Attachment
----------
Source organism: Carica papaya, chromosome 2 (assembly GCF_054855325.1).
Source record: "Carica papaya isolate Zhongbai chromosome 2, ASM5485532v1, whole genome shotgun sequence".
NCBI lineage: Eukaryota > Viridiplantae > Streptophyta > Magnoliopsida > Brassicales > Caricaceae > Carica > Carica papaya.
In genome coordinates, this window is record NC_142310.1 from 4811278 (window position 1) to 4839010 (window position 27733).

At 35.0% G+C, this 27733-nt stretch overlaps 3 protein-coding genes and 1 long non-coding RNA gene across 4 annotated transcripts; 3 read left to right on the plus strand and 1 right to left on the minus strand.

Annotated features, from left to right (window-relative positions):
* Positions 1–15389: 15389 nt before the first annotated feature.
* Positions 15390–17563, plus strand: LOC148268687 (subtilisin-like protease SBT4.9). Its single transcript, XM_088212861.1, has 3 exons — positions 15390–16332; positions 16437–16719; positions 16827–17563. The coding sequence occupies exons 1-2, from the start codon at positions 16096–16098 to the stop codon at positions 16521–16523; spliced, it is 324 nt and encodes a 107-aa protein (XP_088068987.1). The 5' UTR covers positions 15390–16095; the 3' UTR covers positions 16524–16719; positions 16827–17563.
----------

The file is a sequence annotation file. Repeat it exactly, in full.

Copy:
Source organism: Carica papaya, chromosome 2 (assembly GCF_054855325.1).
Source record: "Carica papaya isolate Zhongbai chromosome 2, ASM5485532v1, whole genome shotgun sequence".
NCBI lineage: Eukaryota > Viridiplantae > Streptophyta > Magnoliopsida > Brassicales > Caricaceae > Carica > Carica papaya.
In genome coordinates, this window is record NC_142310.1 from 4811278 (window position 1) to 4839010 (window position 27733).

At 35.0% G+C, this 27733-nt stretch overlaps 3 protein-coding genes and 1 long non-coding RNA gene across 4 annotated transcripts; 3 read left to right on the plus strand and 1 right to left on the minus strand.

Annotated features, from left to right (window-relative positions):
* Positions 1–15389: 15389 nt before the first annotated feature.
* Positions 15390–17563, plus strand: LOC148268687 (subtilisin-like protease SBT4.9). Its single transcript, XM_088212861.1, has 3 exons — positions 15390–16332; positions 16437–16719; positions 16827–17563. The coding sequence occupies exons 1-2, from the start codon at positions 16096–16098 to the stop codon at positions 16521–16523; spliced, it is 324 nt and encodes a 107-aa protein (XP_088068987.1). The 5' UTR covers positions 15390–16095; the 3' UTR covers positions 16524–16719; positions 16827–17563.